In her third book, Doyle (Love Warrior, 2016, etc.) begins with a life-changing event. “Four years ago,” she writes, “married to the father of my three children, I fell in love with a woman.” That woman, Abby Wambach, would become her wife. Emblematically arranged into three sections—“Caged,” “Keys,” “Freedom”—the narrative offers, among other elements, vignettes about the soulful author’s girlhood, when she was bulimic and felt like a zoo animal, a “caged girl made for wide-open skies.” She followed the path that seemed right and appropriate based on her Catholic upbringing and adolescent conditioning. After a downward spiral into “drinking, drugging, and purging,” Doyle found sobriety and the authentic self she’d been suppressing. Still, there was trouble: Straining an already troubled marriage was her husband’s infidelity, which eventually led to life-altering choices and the discovery of a love she’d never experienced before. Throughout the book, Doyle remains open and candid, whether she’s admitting to rigging a high school homecoming court election or denouncing the doting perfectionism of “cream cheese parenting,” which is about “giving your children the best of everything.” The author’s fears and concerns are often mirrored by real-world issues: gender roles and bias, white privilege, racism, and religion-fueled homophobia and hypocrisy. Some stories merely skim the surface of larger issues, but Doyle revisits them in later sections and digs deeper, using friends and familial references to personify their impact on her life, both past and present. Shorter pieces, some only a page in length, manage to effectively translate an emotional gut punch, as when Doyle’s therapist called her blooming extramarital lesbian love a “dangerous distraction.” Ultimately, the narrative is an in-depth look at a courageous woman eager to share the wealth of her experiences by embracing vulnerability and reclaiming her inner strength and resiliency.

Doyle offers another lucid, inspiring chronicle of female empowerment and the rewards of self-awareness and renewal.

Pub Date: March 10, 2020

ISBN: 978-1-9848-0125-8

Page Count: 352

Publisher: Dial Books

Review Posted Online: Dec. 22, 2019

Kirkus Reviews Issue: Jan. 15, 2020

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The lessons to draw are obvious: Smoke more dope, eat less meat. Like-minded readers will dig it.

F*CK IT, I'LL START TOMORROW

The chef, rapper, and TV host serves up a blustery memoir with lashings of self-help.

“I’ve always had a sick confidence,” writes Bronson, ne Ariyan Arslani. The confidence, he adds, comes from numerous sources: being a New Yorker, and more specifically a New Yorker from Queens; being “short and fucking husky” and still game for a standoff on the basketball court; having strength, stamina, and seemingly no fear. All these things serve him well in the rough-and-tumble youth he describes, all stickball and steroids. Yet another confidence-builder: In the big city, you’ve got to sink or swim. “No one is just accepted—you have to fucking show that you’re able to roll,” he writes. In a narrative steeped in language that would make Lenny Bruce blush, Bronson recounts his sentimental education, schooled by immigrant Italian and Albanian family members and the mean streets, building habits good and bad. The virtue of those habits will depend on your take on modern mores. Bronson writes, for example, of “getting my dick pierced” down in the West Village, then grabbing a pizza and smoking weed. “I always smoke weed freely, always have and always will,” he writes. “I’ll just light a blunt anywhere.” Though he’s gone through the classic experiences of the latter-day stoner, flunking out and getting arrested numerous times, Bronson is a hard charger who’s not afraid to face nearly any challenge—especially, given his physique and genes, the necessity of losing weight: “If you’re husky, you’re always dieting in your mind,” he writes. Though vulgar and boastful, Bronson serves up a model that has plenty of good points, including his growing interest in nature, creativity, and the desire to “leave a legacy for everybody.”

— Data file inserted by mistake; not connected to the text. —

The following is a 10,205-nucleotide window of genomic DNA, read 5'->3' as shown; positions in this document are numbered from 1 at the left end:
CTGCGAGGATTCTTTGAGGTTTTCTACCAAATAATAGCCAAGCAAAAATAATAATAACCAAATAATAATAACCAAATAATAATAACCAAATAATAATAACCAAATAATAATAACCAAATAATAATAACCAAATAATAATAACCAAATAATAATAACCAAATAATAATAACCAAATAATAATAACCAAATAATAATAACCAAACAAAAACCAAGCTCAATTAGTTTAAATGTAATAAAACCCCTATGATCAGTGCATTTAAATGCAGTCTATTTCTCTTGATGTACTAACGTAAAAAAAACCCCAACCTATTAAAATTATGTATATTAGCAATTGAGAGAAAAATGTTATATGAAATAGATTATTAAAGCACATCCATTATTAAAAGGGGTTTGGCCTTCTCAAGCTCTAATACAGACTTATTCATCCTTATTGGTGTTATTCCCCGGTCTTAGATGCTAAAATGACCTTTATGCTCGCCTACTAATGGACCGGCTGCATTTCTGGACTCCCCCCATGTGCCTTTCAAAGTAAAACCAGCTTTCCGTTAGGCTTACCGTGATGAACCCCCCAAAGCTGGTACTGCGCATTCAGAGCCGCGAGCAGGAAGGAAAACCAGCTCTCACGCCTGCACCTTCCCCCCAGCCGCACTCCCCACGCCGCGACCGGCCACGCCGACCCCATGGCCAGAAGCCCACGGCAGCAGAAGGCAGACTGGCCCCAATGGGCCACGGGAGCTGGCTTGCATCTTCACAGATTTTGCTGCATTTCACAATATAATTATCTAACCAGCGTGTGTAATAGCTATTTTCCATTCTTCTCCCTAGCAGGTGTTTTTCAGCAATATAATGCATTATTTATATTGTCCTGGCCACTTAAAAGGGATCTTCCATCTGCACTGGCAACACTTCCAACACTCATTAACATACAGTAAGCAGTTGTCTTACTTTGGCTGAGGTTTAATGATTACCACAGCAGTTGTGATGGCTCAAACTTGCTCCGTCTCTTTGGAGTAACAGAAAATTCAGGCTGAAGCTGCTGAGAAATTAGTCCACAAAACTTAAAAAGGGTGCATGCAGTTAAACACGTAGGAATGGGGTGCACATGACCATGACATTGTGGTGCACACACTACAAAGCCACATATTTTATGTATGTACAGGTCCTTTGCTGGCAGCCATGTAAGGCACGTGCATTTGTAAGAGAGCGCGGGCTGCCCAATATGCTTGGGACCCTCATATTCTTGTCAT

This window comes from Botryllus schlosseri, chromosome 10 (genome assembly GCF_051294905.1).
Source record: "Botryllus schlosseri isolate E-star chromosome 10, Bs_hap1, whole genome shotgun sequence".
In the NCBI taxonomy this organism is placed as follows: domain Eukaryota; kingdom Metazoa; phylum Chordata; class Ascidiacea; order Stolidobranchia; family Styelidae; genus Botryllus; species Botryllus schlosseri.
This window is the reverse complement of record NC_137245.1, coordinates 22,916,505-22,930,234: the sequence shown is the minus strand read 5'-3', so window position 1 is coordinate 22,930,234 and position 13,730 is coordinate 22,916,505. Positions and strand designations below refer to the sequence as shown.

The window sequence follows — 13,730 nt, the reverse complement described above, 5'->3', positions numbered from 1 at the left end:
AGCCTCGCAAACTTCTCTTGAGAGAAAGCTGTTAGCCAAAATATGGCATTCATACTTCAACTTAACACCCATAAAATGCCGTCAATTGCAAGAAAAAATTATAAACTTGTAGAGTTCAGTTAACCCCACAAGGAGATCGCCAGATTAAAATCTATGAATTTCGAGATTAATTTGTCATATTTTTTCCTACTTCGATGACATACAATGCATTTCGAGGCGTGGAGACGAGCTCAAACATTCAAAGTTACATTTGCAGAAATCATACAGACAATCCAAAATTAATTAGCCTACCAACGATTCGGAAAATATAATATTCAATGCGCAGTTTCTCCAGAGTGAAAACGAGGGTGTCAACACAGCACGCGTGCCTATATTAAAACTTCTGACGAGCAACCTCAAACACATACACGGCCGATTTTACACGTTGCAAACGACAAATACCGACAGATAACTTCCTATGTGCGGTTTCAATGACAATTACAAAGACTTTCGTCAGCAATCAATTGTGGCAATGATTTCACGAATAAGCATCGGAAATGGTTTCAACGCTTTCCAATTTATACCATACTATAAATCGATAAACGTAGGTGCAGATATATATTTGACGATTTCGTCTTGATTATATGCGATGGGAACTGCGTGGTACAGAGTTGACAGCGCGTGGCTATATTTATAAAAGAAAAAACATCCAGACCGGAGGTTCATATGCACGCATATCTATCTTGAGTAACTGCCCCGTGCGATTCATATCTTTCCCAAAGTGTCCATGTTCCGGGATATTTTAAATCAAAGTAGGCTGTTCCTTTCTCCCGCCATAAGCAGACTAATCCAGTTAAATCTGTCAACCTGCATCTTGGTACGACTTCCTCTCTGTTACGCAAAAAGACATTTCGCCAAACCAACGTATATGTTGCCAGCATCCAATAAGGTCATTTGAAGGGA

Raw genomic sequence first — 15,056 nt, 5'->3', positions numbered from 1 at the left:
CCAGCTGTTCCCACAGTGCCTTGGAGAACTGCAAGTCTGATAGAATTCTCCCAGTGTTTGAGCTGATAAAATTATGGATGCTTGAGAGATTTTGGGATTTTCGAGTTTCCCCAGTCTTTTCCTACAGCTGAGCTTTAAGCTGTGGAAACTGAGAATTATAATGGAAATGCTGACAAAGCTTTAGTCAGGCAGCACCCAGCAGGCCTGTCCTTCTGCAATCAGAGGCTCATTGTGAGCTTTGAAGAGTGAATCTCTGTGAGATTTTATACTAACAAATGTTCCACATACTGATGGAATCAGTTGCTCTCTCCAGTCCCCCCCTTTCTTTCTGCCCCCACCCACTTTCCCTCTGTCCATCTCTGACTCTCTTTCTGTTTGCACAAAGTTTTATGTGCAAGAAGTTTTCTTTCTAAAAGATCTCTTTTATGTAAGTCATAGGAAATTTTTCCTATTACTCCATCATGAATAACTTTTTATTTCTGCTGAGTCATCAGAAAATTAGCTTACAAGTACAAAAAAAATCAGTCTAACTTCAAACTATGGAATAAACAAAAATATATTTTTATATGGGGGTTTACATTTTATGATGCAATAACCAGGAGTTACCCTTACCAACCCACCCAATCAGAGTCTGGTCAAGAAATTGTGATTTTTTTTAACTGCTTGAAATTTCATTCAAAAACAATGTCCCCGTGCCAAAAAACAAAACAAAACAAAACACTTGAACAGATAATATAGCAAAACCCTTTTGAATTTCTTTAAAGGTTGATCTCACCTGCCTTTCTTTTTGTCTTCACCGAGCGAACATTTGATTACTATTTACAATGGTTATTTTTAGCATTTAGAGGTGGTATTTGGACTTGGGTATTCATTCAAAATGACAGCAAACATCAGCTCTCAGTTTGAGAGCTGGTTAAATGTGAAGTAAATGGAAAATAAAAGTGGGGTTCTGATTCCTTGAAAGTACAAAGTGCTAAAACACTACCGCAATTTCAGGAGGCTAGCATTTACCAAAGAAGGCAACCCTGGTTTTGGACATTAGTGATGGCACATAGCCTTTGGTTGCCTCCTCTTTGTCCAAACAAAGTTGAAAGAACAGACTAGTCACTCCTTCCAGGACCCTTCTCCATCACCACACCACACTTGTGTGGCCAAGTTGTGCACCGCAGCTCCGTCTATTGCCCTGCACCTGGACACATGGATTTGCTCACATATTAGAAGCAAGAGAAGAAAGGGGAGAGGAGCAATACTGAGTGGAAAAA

The lessons to draw are obvious: Smoke more dope, eat less meat. Like-minded readers will dig it.

Pub Date: April 20, 2021

ISBN: 978-1-4197-4478-5

Page Count: 184

Publisher: Abrams

Review Posted Online: May 5, 2021

Kirkus Reviews Issue: June 1, 2021